We won’t win if we don’t appeal to small businesses: getting local government employees and the low waged to vote for us is ok, we can probably count of the majority of unionised labour, and Guardian readers are more likely than not to be on our side. But we need small companies, white van men and people doing ok from the last 5 years to vote for us too. How? The current Labour leadership candidates have clearly come to the same conclusion but their tactics seem to be to move towards the Tories with austerity policy on the economy, cuts to services and so on. Personally I think this is a tragic mistake: if you can only offer the same policies as your opponents with a cuddly touch or two, why on earth would anyone bother. The LibDems are probably dead because voters in their heartland thought – well why go for Torylite when you go vote Tory? Why vote Labourblue if you can get the same effect (with the added promise of tax cuts) by voting Tory?
Big business (with their chronic inability to re-invest in r&d, staff training, plant and premises) and poor business management have been a long running problem in the UK, our workplace productivity has been damaged since the 1970’s as much by managerial incompetence, predatory stock-holders and poor planning as by work-place relationships (whatever Thatcher said).These days you can add tax evasion and poverty wages to the sins of big business. And Labour are right to go after the likes of Amazon, Starbucks, Tesco et al. However, we should be clear that we respect the efforts of entrepreneurs and small businesses: those that work hard, pay fair wages, train and encourage their small staff and create genuine wealth for themselves and for those they employ.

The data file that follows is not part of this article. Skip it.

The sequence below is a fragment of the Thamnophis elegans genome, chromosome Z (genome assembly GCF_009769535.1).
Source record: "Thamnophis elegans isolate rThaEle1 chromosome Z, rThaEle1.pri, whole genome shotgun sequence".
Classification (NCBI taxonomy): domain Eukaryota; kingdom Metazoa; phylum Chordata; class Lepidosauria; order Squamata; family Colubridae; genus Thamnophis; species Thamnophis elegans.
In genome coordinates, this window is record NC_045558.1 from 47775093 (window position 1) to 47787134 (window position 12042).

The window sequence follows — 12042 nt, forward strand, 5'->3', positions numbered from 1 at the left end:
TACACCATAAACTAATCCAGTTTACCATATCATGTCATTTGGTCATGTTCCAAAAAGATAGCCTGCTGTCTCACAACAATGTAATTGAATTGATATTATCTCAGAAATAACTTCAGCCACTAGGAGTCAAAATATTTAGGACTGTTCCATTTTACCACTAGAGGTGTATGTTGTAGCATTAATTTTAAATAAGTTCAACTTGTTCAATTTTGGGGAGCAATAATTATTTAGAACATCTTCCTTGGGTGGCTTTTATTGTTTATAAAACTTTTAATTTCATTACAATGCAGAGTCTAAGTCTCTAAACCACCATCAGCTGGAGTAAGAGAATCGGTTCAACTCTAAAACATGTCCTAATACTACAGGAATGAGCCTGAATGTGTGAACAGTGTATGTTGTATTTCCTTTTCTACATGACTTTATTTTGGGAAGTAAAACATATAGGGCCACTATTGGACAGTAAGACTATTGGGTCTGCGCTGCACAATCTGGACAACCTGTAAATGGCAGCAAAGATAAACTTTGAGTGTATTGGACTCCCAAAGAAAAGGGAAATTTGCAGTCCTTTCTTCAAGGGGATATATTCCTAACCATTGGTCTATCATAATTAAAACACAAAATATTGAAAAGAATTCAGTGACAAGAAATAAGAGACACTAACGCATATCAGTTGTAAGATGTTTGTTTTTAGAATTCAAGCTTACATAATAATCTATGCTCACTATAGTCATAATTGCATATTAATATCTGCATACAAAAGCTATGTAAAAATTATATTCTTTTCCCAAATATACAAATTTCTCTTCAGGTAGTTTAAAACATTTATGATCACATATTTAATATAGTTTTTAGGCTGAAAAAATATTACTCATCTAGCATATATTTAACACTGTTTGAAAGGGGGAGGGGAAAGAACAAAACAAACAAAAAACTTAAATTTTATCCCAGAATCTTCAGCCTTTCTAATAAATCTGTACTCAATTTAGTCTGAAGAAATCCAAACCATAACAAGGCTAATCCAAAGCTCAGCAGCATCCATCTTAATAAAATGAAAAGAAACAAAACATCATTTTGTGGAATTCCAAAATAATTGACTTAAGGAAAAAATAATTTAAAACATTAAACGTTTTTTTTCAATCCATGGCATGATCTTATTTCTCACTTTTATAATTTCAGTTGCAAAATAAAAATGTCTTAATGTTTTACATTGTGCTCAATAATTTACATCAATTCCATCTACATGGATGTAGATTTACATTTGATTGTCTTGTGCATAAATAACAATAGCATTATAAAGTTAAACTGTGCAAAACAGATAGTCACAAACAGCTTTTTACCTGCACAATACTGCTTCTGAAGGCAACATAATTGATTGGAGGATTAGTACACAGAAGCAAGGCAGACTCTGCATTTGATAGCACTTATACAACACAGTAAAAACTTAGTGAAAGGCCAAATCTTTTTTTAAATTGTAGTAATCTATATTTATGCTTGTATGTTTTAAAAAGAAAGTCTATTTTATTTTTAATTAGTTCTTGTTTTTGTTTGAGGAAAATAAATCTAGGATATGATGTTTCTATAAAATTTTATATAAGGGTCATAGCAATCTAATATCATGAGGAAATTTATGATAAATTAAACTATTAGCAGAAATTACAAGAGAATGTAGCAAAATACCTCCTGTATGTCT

The Tories paint themselves as market-savvy, pro-business and pro-‘wealth creators’. That’s nonsense in my view. By encouraging privatisation they are giving away national assets to companies that are frequently based overseas, pay poverty wages, swallow up smaller companies via aggressive take-overs and then stick their money in tax-havens. Business practice is swathed in mystery, accountability is minimal and monopolies are an increasing problem, meanwhile money markets are fixed (see the recent Libor prosecutions) by friends of the government. Wealth is created but is hoarded by the already very wealthy, an establishment which is in turn protected by a network of private schools, elite universities and ‘old boys’ networks. Very little trickles down and the social assets that are mined by business (education, transport infrastructure, health care and social security) are scorned by the Tories and their friends. As wages have stagnated, credit has become a boom industry alongside the rentier economy. Super-sized corporations have been supported by the Tories and too some extent have become integral to them: big business CEO’s frequently appear in donor lists.